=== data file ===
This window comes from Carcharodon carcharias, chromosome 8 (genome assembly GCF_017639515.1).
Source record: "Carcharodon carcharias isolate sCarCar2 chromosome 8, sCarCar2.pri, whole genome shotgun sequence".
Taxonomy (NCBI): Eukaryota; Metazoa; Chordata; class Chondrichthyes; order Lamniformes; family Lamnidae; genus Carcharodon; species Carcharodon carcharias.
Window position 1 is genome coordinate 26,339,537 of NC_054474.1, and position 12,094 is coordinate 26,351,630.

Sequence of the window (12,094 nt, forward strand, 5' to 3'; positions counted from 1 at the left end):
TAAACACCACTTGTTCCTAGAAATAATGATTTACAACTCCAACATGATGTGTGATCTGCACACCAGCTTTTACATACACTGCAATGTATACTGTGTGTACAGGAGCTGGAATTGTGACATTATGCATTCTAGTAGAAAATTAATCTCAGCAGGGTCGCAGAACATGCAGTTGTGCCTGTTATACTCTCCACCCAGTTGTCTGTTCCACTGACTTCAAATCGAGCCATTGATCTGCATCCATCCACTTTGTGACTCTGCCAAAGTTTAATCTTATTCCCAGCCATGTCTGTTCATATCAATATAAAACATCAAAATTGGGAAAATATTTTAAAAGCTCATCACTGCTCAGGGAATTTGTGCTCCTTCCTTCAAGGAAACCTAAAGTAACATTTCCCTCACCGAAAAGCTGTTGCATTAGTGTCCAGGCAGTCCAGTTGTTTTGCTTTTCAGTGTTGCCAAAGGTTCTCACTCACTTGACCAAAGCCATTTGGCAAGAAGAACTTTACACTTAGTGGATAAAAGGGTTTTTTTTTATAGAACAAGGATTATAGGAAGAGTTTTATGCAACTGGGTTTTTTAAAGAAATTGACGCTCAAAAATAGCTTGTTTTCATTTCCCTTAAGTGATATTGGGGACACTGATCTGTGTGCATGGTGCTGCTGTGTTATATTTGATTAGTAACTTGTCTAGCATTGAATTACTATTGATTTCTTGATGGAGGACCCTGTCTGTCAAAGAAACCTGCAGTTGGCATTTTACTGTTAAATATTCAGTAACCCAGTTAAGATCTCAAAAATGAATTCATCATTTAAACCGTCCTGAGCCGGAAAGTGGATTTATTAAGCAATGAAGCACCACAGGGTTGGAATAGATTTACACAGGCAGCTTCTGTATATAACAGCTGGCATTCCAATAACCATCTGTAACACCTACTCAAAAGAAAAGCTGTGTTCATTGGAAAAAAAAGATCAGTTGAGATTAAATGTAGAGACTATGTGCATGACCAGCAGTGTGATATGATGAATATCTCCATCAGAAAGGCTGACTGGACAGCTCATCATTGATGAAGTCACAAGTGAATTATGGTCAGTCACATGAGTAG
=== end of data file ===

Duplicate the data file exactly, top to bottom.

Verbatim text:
This window comes from Carcharodon carcharias, chromosome 8 (genome assembly GCF_017639515.1).
Source record: "Carcharodon carcharias isolate sCarCar2 chromosome 8, sCarCar2.pri, whole genome shotgun sequence".
Taxonomy (NCBI): Eukaryota; Metazoa; Chordata; class Chondrichthyes; order Lamniformes; family Lamnidae; genus Carcharodon; species Carcharodon carcharias.
Window position 1 is genome coordinate 26,339,537 of NC_054474.1, and position 12,094 is coordinate 26,351,630.

Sequence of the window (12,094 nt, forward strand, 5' to 3'; positions counted from 1 at the left end):
TAAACACCACTTGTTCCTAGAAATAATGATTTACAACTCCAACATGATGTGTGATCTGCACACCAGCTTTTACATACACTGCAATGTATACTGTGTGTACAGGAGCTGGAATTGTGACATTATGCATTCTAGTAGAAAATTAATCTCAGCAGGGTCGCAGAACATGCAGTTGTGCCTGTTATACTCTCCACCCAGTTGTCTGTTCCACTGACTTCAAATCGAGCCATTGATCTGCATCCATCCACTTTGTGACTCTGCCAAAGTTTAATCTTATTCCCAGCCATGTCTGTTCATATCAATATAAAACATCAAAATTGGGAAAATATTTTAAAAGCTCATCACTGCTCAGGGAATTTGTGCTCCTTCCTTCAAGGAAACCTAAAGTAACATTTCCCTCACCGAAAAGCTGTTGCATTAGTGTCCAGGCAGTCCAGTTGTTTTGCTTTTCAGTGTTGCCAAAGGTTCTCACTCACTTGACCAAAGCCATTTGGCAAGAAGAACTTTACACTTAGTGGATAAAAGGGTTTTTTTTTATAGAACAAGGATTATAGGAAGAGTTTTATGCAACTGGGTTTTTTAAAGAAATTGACGCTCAAAAATAGCTTGTTTTCATTTCCCTTAAGTGATATTGGGGACACTGATCTGTGTGCATGGTGCTGCTGTGTTATATTTGATTAGTAACTTGTCTAGCATTGAATTACTATTGATTTCTTGATGGAGGACCCTGTCTGTCAAAGAAACCTGCAGTTGGCATTTTACTGTTAAATATTCAGTAACCCAGTTAAGATCTCAAAAATGAATTCATCATTTAAACCGTCCTGAGCCGGAAAGTGGATTTATTAAGCAATGAAGCACCACAGGGTTGGAATAGATTTACACAGGCAGCTTCTGTATATAACAGCTGGCATTCCAATAACCATCTGTAACACCTACTCAAAAGAAAAGCTGTGTTCATTGGAAAAAAAAGATCAGTTGAGATTAAATGTAGAGACTATGTGCATGACCAGCAGTGTGATATGATGAATATCTCCATCAGAAAGGCTGACTGGACAGCTCATCATTGATGAAGTCACAAGTGAATTATGGTCAGTCACATGAGTAG